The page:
Bush shows true colours

By Michael Jankovic

ichard Clarke was a bureaucrat in the White House, heading counter-terrorism efforts under both the Clinton and current Bush administrations and had been a public servant since the Nixon regime. Richard Clarke is now one of the most influential men in American domestic politics.

Clarke’s meteoric rise to political stardom started Sun., Mar. 21 with his appearance on CBS’ 60 Minutes. In an interview with Leslie Stahl he criticized President George W. Bush and his government’s treatment of terrorism before September 11 and blasted the war in Iraq.

It continued with his testimony before the National Commission on Terrorist Attacks Upon the United States, a bipartisan committee investigating how government policy can be improved to prevent attacks similar to September 11. His testimony began with sincere apologies to the families of victims of the attack, and an admission of failure by him individually and the government as a whole.

The latest chapter of this developing story occurred Sun., Mar. 28 as Tim Russert devoted the entire hour to Clarke on NBC’s Meet the Press.

His allegations are few, but they are measured and powerful.

First, he asserts that terrorism had little priority in the Bush administration. So much so that the first meeting of top-level bureaucrats specifically on the topic of terrorism did not occur until Sept. 4, 2001, more than eight months after Bush assumed office. He said that if the "trees" of the bureaucracy had been shaken, the chance of detaining some of the September 11 terrorists would have been significantly elevated. This is especially relevant considering Bush is running for a second term as president based on his security record.

Second, and easily more damning, is his condemnation of the war in Iraq. Clarke, on Meet the Press, eloquently stated reasons why the war in Iraq is detrimental to the war on terrorism.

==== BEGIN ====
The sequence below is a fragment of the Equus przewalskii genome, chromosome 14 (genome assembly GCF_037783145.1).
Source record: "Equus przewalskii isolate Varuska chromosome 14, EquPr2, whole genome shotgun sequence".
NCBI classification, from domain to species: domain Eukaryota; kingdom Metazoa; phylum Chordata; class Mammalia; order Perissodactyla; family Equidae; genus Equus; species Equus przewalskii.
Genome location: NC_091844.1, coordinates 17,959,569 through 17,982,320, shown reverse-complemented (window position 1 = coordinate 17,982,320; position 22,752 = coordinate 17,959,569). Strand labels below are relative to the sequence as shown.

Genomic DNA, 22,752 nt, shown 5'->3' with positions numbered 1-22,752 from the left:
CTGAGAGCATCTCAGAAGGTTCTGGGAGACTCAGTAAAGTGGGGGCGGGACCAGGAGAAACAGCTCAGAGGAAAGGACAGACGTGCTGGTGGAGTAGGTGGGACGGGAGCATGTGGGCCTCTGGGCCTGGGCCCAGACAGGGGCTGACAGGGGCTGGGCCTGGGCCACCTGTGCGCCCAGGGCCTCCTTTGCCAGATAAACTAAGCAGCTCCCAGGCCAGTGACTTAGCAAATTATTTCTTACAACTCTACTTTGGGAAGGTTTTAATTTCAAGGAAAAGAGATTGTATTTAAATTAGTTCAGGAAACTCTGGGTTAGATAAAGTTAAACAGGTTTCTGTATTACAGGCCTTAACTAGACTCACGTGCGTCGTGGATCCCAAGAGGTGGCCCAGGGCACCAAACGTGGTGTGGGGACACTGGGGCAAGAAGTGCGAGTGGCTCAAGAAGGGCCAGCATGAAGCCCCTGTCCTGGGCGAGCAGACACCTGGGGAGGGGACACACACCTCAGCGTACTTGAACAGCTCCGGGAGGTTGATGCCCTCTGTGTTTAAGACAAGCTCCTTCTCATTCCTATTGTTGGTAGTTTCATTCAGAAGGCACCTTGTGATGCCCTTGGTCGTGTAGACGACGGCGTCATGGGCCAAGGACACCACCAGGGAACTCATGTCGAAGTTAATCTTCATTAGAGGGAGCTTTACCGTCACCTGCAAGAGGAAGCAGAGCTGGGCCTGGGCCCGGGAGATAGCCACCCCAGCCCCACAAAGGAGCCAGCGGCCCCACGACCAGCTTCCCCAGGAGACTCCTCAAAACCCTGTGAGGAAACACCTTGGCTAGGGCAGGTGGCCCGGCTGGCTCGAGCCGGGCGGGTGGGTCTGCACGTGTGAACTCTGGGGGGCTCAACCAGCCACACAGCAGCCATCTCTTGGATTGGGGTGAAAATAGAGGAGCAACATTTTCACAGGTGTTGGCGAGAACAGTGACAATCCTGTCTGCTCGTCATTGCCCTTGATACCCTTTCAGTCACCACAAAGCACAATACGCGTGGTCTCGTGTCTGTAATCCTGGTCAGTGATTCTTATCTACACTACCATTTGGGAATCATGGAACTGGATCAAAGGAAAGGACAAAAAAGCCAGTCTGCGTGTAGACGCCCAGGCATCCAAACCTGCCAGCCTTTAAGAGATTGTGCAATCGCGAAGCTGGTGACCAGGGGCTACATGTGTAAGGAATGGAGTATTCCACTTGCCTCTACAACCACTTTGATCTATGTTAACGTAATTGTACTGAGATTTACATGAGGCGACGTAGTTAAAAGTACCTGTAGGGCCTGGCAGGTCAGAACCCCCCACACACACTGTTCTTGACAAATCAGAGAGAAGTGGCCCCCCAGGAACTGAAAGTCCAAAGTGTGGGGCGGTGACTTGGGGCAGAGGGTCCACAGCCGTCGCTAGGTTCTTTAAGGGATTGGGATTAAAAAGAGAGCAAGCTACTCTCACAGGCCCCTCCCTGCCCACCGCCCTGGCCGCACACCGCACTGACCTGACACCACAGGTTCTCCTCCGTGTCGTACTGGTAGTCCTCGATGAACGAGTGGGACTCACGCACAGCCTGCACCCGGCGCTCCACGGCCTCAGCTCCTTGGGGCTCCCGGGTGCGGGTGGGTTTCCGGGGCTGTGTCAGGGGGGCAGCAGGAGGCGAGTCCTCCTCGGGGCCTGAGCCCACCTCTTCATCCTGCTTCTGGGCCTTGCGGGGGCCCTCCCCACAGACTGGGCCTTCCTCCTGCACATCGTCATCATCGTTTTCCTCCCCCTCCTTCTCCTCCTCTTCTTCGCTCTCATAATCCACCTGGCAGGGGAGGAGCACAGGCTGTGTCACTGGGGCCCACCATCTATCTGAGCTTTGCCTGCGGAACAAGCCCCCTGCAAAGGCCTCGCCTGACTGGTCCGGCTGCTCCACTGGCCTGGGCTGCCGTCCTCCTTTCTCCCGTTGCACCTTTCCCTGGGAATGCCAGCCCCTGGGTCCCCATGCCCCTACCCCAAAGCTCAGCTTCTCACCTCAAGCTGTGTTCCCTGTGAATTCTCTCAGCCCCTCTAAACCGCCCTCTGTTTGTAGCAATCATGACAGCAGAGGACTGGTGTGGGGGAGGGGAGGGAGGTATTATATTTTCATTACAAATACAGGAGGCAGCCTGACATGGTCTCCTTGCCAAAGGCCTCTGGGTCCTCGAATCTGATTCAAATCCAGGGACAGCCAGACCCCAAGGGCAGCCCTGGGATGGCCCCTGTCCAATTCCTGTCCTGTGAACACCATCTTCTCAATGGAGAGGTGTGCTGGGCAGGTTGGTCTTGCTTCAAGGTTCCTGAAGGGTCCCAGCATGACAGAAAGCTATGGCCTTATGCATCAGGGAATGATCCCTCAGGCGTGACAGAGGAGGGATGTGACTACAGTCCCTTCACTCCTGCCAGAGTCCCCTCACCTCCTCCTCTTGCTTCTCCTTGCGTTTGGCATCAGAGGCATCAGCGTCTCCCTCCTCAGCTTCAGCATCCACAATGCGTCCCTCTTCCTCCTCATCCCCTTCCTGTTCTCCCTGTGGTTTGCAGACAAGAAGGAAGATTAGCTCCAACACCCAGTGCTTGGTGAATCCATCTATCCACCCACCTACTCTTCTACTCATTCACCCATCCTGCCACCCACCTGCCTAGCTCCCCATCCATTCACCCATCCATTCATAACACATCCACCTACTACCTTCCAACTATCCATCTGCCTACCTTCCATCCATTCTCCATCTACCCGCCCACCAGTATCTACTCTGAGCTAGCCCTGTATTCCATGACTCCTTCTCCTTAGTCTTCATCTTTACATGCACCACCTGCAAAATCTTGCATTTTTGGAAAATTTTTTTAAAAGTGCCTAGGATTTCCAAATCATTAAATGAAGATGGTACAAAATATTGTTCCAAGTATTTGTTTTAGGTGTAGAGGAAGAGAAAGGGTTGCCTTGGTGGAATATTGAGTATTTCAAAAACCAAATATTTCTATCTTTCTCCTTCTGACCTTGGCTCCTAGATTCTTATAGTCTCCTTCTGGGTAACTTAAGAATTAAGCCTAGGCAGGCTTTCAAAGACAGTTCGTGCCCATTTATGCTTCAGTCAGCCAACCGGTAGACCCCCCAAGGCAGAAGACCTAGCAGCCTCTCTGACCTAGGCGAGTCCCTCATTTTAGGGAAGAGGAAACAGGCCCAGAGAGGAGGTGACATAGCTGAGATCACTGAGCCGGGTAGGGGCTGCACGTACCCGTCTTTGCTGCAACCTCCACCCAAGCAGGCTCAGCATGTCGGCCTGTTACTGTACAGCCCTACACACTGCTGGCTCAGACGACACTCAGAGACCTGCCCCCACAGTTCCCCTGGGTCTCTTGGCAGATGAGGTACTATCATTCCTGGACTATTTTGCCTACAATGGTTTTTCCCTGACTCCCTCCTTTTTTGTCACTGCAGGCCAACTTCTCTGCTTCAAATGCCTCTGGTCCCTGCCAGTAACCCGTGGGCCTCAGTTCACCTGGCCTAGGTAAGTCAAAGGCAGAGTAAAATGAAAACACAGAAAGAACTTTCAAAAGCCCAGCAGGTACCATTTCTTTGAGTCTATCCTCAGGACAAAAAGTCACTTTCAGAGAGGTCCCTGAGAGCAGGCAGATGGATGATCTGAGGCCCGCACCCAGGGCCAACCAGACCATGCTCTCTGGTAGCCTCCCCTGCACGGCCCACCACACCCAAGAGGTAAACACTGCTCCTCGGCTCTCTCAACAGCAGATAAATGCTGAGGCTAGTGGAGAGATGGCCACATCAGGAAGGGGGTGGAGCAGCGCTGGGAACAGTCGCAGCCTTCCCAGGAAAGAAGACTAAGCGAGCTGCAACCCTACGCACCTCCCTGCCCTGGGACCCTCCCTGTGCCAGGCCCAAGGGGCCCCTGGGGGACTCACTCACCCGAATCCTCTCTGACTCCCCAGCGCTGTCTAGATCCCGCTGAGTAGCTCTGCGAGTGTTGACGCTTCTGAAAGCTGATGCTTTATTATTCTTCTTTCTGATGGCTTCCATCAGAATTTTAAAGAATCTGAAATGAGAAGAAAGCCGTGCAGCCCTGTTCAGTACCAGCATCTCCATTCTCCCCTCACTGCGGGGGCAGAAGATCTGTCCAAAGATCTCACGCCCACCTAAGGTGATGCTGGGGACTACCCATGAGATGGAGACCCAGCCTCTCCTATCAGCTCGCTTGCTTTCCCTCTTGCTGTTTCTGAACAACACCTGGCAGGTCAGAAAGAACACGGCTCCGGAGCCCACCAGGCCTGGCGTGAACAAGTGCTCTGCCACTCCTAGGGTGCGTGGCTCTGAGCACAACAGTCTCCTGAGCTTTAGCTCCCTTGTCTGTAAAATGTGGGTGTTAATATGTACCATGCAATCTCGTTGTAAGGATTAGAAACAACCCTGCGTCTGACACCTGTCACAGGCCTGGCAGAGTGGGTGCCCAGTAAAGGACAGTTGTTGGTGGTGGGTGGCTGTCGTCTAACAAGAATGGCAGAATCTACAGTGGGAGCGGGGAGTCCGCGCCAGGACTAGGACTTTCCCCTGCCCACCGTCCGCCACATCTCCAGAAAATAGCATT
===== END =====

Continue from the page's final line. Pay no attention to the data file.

He first contends the war killed the second thoughts many moderate Muslims had about the war being waged against the United States by the more extremist Muslim elements.

He further argues that by going into Iraq, the United States has played into the hands of Osama bin Laden and those of his ilk. On Meet the Press he said the war in Iraq has created "a hundred bin Ladens." He used the recent attacks in Madrid to highlight this point.

His final point was that the war in Iraq diverted resources from the real war on terrorism still happening in Afghanistan, and the hunt for the leader of al Qaeda, Osama bin Laden. Especially important in this regard was the removal of Special Forces from Afghanistan.

The White House did not respond with counter arguments rebutting the issues Clarke brings up. Rather, they focus on Clarke himself, calling him everything from a disgruntled employee to a profiteer of a national tragedy.

In my mind, the credibility of Clarke increases every time a character attack is brought against him. In fact, you could probably measure the credibility of a White House critic in proportion to the square of how many appearances top-level administrators make on talk shows to rebuke him, or rebut his arguments. With every disparaging comment made against him, Clarke is able to respond coolly and expose the administration for the bullies they are.

Right now the White House is in crisis. Condoleeza Rice recently announced on 60 Minutes that she would not testify before the September 11 commission based on the "long-standing" principle that national security advisers do not testify in front of Congress. Then, only two days later, mounting pressure collapsed the principles of the administration and she will now testify.

If I was asked if John Kerry could win the presidency a couple weeks ago, I would have said not a chance. Though I would have certainly preferred a Kerry victory–along with the rest of the world outside the Bible belt–it seemed as if Bush’s re-election was an inevitability.

However, I now believe Clarke’s courage and eloquence may actually turn the tide against Bush and give Kerry the push he needs. Though, with more than seven months until the election, nothing is certain.

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